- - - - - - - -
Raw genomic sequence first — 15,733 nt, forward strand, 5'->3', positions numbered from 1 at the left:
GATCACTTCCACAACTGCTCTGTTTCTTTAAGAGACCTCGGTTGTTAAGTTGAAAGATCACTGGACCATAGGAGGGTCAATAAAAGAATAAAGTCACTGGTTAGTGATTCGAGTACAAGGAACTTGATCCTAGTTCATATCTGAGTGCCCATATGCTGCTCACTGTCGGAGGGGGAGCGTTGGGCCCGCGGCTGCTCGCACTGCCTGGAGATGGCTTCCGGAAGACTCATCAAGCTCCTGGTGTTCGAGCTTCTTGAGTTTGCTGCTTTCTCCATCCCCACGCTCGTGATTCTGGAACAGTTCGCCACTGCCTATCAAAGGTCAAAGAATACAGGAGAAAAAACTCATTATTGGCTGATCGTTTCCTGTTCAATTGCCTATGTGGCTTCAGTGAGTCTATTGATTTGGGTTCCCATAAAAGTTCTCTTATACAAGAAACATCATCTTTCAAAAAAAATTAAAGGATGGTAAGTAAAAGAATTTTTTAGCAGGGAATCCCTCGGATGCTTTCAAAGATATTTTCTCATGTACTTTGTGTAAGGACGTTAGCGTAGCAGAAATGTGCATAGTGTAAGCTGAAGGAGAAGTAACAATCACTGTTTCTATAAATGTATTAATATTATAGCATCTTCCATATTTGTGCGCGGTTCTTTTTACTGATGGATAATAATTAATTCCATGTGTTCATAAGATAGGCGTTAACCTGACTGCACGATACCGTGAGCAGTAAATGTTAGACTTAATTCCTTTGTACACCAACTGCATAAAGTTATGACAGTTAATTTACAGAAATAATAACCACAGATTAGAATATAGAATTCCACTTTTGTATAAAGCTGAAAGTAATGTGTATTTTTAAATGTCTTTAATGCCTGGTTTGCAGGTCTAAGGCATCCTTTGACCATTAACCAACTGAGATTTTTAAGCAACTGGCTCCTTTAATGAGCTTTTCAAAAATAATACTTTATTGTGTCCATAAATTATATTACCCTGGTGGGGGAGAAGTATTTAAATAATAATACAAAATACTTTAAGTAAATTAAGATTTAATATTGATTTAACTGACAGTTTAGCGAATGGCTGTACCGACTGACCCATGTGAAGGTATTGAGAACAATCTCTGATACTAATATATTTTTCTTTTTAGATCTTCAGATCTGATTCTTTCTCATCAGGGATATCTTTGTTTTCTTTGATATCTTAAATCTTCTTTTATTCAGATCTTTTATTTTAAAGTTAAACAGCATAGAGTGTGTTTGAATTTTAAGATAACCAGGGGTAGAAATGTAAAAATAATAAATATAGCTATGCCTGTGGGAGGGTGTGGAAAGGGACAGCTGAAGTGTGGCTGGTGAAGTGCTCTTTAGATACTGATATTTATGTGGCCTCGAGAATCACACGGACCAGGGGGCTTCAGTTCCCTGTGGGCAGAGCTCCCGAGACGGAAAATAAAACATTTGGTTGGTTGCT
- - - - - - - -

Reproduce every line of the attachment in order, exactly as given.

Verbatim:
Raw genomic sequence first — 15,733 nt, forward strand, 5'->3', positions numbered from 1 at the left:
GATCACTTCCACAACTGCTCTGTTTCTTTAAGAGACCTCGGTTGTTAAGTTGAAAGATCACTGGACCATAGGAGGGTCAATAAAAGAATAAAGTCACTGGTTAGTGATTCGAGTACAAGGAACTTGATCCTAGTTCATATCTGAGTGCCCATATGCTGCTCACTGTCGGAGGGGGAGCGTTGGGCCCGCGGCTGCTCGCACTGCCTGGAGATGGCTTCCGGAAGACTCATCAAGCTCCTGGTGTTCGAGCTTCTTGAGTTTGCTGCTTTCTCCATCCCCACGCTCGTGATTCTGGAACAGTTCGCCACTGCCTATCAAAGGTCAAAGAATACAGGAGAAAAAACTCATTATTGGCTGATCGTTTCCTGTTCAATTGCCTATGTGGCTTCAGTGAGTCTATTGATTTGGGTTCCCATAAAAGTTCTCTTATACAAGAAACATCATCTTTCAAAAAAAATTAAAGGATGGTAAGTAAAAGAATTTTTTAGCAGGGAATCCCTCGGATGCTTTCAAAGATATTTTCTCATGTACTTTGTGTAAGGACGTTAGCGTAGCAGAAATGTGCATAGTGTAAGCTGAAGGAGAAGTAACAATCACTGTTTCTATAAATGTATTAATATTATAGCATCTTCCATATTTGTGCGCGGTTCTTTTTACTGATGGATAATAATTAATTCCATGTGTTCATAAGATAGGCGTTAACCTGACTGCACGATACCGTGAGCAGTAAATGTTAGACTTAATTCCTTTGTACACCAACTGCATAAAGTTATGACAGTTAATTTACAGAAATAATAACCACAGATTAGAATATAGAATTCCACTTTTGTATAAAGCTGAAAGTAATGTGTATTTTTAAATGTCTTTAATGCCTGGTTTGCAGGTCTAAGGCATCCTTTGACCATTAACCAACTGAGATTTTTAAGCAACTGGCTCCTTTAATGAGCTTTTCAAAAATAATACTTTATTGTGTCCATAAATTATATTACCCTGGTGGGGGAGAAGTATTTAAATAATAATACAAAATACTTTAAGTAAATTAAGATTTAATATTGATTTAACTGACAGTTTAGCGAATGGCTGTACCGACTGACCCATGTGAAGGTATTGAGAACAATCTCTGATACTAATATATTTTTCTTTTTAGATCTTCAGATCTGATTCTTTCTCATCAGGGATATCTTTGTTTTCTTTGATATCTTAAATCTTCTTTTATTCAGATCTTTTATTTTAAAGTTAAACAGCATAGAGTGTGTTTGAATTTTAAGATAACCAGGGGTAGAAATGTAAAAATAATAAATATAGCTATGCCTGTGGGAGGGTGTGGAAAGGGACAGCTGAAGTGTGGCTGGTGAAGTGCTCTTTAGATACTGATATTTATGTGGCCTCGAGAATCACACGGACCAGGGGGCTTCAGTTCCCTGTGGGCAGAGCTCCCGAGACGGAAAATAAAACATTTGGTTGGTTGCT